High Tech High Touch.pptA good friend of mine who is a estate planner lawyer (Elizabeth Krivatsy) shared with me, this link via e-mail and call it “…Yet another reason to age in place…” The article refers to fatal cases in an assisted living facility in San Diego that raise questions about family choices, and state oversight. The article continues with a staggering statistic where “…at least 27 San Diego County seniors have died since 2008 from injuries and neglect suffered in the facilities…”

This brings up the recent “boom” of aging in place and although perhaps aging in place is not for everybody, it seems that 99% of us want to age in our homes.

The Center for Disease Control defines aging in place as “the ability to live in one’s own home and community safely, independently, and comfortably, regardless of age, income, or ability level.”

In December 2011, AARP Policy Institute and the National Conference of State Legislatures released a report entitled, “Aging in Place: A State Survey of Livability Policies and Practices”to foster aging in place by giving state legislators examples of how laws, policies and programs can support this goal. In addition to such governmental initiatives, livability can be optimized through the incorporation of universal design principles, telecare and other assistive technologies. Assistive technologies include communications, health and wellness monitoring, home safety and security. Semico Research published a report in July 2013 claiming the health and wellness monitoring market for Aging in Place will reach $30 billion by 2017.

Purposeful aging in place has grown in popularity and celebrated by the National Aging in Place Week and the National Aging in Place Council that promotes the positive outcomes of older adults having a choice in their care and living arrangements. In addition to Home Care Agencies,  there are many more professionals trained to fill the growing need in this service model for older adults. Industries that have special programs or certifications include Real Estate, Occupational Therapy, Physical Therapy and Relocation specialists. Communities are now fully engaged and committed to exploring ways to better serve older adults by developing action plans that address future needs and ensure that the necessary services are in place when they are needed.Recognizing that a home is filled with memories and is more than just a place to stay, companies are engaged in accommodating the elderly for years of comfortable living. As they age in place and their needs evolve, companies adapt services to meet the changes so that the homes remain well-kept and comfortable. Living Well specializes in providing gero-technology with specialized care (high tech  and high touch) to keep seniors at home and although it is a no brainer solution for us, many elders and/or family members do not trust the new venue and find that the only option is to move away from home and then issues like the ones depicted in this article, which is not an isolated issue, make us think about how to make an effort to really give elders a choice and peace of mind to family members.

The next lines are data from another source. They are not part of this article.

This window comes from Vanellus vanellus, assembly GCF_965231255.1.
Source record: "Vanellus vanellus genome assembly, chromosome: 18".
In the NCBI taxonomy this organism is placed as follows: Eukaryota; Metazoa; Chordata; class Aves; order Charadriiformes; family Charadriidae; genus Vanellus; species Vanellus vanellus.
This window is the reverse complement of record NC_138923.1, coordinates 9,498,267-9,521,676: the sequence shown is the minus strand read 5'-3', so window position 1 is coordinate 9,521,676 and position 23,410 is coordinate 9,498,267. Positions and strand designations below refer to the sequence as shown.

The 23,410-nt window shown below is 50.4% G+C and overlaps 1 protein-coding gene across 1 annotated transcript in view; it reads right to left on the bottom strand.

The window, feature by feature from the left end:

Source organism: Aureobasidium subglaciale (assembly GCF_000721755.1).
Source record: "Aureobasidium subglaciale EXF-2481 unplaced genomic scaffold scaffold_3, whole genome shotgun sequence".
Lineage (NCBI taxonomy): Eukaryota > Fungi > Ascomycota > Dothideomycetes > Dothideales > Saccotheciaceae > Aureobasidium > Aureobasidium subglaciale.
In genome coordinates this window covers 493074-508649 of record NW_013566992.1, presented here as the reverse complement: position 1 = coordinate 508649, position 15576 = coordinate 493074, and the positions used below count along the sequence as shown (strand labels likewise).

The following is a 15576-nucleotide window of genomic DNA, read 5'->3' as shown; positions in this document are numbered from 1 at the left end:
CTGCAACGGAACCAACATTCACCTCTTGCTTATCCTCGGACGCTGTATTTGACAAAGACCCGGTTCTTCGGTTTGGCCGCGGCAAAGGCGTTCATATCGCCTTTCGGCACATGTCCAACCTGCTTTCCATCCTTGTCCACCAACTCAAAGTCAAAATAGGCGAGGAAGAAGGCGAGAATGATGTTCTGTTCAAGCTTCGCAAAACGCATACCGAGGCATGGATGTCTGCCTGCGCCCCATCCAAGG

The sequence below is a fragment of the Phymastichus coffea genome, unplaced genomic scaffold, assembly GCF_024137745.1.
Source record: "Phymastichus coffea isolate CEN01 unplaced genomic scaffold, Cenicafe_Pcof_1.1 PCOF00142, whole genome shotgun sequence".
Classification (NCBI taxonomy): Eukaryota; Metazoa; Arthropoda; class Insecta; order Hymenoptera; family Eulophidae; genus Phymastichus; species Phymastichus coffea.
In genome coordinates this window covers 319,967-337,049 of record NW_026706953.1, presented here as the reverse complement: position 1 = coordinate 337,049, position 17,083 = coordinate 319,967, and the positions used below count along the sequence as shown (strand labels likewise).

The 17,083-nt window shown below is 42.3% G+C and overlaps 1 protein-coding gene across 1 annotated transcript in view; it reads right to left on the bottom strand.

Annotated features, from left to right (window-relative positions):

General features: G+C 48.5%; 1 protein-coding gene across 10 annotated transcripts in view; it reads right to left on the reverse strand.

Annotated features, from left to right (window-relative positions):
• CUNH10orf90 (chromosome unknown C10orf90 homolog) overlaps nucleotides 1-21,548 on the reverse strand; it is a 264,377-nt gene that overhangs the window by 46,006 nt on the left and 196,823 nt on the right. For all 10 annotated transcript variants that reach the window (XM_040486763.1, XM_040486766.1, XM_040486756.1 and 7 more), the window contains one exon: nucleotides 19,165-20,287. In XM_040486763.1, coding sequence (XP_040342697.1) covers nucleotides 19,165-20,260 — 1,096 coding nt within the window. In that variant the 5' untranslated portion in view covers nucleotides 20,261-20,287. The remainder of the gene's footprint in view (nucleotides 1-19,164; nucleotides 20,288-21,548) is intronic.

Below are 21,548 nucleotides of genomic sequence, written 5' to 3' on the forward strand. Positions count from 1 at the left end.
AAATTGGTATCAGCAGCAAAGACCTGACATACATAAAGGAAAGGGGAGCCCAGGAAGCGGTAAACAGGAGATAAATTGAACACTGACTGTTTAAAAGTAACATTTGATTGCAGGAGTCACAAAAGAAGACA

Read the article

Online Habits Coming Slowly to Older Adults

April 9th, 2013 by Doris Bersing

 

keyboard-button-2075_640Living Well High Tech part of the High Tech – High Touch equation of care could be a reality for older adults. Paula Span wrote on The New York Times “…Older adults hit a digital milestone last year: For the first time since the Pew Research Center’s Internet and American Life Project began conducting surveys, a majority (53 percent) of people over age 65 used the Internet. The proportion has since inched upward, to 54 percent.

Which certainly represents progress. When Pew first began tracking Internet use in 2000, only 13 percent of seniors were online. But it remains a fairly anemic number compared to the rest of the adult population, more than 80 percent of whom use the Internet…”

Perhaps the resistance is diminishing…slowly but surely, the road to gero-tecnology helping older adults to age in place can be a reality soon.